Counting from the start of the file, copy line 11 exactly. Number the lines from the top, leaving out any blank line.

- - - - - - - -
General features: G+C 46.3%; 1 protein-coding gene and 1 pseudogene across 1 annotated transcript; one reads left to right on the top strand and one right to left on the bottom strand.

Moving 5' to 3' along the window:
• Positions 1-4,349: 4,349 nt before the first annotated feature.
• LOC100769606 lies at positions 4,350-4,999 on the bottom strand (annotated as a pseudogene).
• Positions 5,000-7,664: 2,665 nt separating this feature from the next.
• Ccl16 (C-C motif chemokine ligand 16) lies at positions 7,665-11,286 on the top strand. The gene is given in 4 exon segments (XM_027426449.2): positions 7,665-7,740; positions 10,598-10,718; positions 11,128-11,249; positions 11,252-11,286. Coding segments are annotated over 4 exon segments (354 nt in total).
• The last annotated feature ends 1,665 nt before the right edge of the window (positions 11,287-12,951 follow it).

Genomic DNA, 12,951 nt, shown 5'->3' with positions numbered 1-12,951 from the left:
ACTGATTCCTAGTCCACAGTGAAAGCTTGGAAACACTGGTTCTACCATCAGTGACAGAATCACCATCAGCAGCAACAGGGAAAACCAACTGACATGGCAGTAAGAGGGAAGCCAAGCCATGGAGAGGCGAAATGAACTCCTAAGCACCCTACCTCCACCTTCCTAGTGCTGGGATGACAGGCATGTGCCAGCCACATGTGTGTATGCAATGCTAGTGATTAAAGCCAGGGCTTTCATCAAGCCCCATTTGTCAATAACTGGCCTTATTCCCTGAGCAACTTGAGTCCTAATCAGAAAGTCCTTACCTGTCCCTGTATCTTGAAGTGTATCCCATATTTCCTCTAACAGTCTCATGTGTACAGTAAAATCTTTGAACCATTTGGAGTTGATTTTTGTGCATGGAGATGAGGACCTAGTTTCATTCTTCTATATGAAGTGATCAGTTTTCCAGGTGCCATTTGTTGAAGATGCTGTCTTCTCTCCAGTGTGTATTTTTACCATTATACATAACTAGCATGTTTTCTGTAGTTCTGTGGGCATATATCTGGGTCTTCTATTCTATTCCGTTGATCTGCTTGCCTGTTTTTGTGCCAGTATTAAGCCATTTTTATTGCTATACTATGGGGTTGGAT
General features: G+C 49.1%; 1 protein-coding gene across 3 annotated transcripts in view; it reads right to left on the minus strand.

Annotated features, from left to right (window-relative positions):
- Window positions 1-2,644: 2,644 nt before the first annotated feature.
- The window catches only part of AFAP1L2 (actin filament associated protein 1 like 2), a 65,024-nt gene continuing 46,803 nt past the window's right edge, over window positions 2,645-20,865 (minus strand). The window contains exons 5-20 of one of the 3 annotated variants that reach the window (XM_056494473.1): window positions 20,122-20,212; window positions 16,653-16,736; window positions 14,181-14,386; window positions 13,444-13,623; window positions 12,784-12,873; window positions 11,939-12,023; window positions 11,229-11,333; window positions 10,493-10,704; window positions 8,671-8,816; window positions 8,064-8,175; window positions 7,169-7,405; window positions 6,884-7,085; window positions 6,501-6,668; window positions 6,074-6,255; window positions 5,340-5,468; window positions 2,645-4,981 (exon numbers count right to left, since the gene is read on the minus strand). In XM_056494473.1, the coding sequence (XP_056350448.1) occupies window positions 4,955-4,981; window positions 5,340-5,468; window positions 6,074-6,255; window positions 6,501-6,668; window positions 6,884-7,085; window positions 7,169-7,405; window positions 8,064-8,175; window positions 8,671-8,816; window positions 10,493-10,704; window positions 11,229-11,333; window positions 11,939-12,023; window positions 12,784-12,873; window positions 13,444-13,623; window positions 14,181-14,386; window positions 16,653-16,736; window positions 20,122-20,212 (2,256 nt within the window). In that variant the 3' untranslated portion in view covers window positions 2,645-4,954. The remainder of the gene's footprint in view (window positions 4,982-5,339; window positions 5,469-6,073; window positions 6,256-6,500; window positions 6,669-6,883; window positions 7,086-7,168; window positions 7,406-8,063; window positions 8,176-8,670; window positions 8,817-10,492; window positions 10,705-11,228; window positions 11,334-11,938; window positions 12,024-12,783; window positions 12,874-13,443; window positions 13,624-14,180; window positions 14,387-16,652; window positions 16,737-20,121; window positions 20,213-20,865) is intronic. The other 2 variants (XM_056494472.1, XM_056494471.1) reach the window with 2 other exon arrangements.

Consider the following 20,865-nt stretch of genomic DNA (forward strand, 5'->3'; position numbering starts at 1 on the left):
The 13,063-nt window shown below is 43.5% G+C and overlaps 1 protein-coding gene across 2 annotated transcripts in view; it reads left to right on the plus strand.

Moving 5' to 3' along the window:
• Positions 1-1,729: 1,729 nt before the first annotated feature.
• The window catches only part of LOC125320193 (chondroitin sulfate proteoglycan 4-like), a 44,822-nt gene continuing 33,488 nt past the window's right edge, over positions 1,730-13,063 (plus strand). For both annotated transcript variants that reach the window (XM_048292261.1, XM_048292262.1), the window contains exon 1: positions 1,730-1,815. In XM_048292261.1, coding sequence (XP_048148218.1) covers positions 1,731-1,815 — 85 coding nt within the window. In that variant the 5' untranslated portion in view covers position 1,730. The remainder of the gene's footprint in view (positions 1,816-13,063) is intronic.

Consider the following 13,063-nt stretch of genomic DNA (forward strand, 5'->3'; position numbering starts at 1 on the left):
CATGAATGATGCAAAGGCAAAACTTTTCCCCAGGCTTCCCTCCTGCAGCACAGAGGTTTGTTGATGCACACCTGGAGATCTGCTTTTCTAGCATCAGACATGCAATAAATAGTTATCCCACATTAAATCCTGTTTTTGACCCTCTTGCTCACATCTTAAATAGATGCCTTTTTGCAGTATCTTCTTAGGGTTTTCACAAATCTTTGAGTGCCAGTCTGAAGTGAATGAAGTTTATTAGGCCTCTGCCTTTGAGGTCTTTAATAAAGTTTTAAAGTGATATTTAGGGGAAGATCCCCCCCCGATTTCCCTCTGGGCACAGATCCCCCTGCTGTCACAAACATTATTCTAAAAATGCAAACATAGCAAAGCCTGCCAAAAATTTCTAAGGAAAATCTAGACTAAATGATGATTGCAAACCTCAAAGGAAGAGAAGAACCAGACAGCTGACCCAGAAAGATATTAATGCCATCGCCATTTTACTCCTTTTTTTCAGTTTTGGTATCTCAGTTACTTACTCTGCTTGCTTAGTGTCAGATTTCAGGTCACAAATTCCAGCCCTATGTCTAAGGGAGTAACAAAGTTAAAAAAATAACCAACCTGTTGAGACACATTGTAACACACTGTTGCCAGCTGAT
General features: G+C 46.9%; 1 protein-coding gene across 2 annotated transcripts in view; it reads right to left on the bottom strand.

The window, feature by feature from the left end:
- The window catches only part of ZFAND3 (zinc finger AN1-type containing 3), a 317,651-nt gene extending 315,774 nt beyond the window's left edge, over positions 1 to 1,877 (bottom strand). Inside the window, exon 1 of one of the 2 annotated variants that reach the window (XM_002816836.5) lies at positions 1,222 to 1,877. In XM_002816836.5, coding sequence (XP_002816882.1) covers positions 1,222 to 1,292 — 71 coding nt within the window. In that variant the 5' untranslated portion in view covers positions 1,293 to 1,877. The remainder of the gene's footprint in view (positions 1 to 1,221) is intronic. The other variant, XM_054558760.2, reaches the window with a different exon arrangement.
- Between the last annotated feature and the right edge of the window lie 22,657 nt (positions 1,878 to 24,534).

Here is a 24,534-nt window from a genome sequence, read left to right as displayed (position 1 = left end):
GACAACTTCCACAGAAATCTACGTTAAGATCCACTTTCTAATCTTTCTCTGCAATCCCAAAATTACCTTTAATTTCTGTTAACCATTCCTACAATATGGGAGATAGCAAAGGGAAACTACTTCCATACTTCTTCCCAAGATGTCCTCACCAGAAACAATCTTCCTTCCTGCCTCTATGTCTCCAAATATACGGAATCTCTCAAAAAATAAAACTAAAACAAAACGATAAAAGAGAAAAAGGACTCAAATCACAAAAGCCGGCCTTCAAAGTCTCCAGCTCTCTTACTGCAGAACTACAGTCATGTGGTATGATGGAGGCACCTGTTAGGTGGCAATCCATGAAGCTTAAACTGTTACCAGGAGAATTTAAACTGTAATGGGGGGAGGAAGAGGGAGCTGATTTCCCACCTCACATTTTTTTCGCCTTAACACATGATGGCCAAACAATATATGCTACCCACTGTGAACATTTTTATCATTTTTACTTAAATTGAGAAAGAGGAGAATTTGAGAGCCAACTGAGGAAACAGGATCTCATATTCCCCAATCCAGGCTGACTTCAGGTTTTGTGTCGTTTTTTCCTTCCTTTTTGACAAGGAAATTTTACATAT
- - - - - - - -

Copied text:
Annotated features, from left to right (window-relative positions):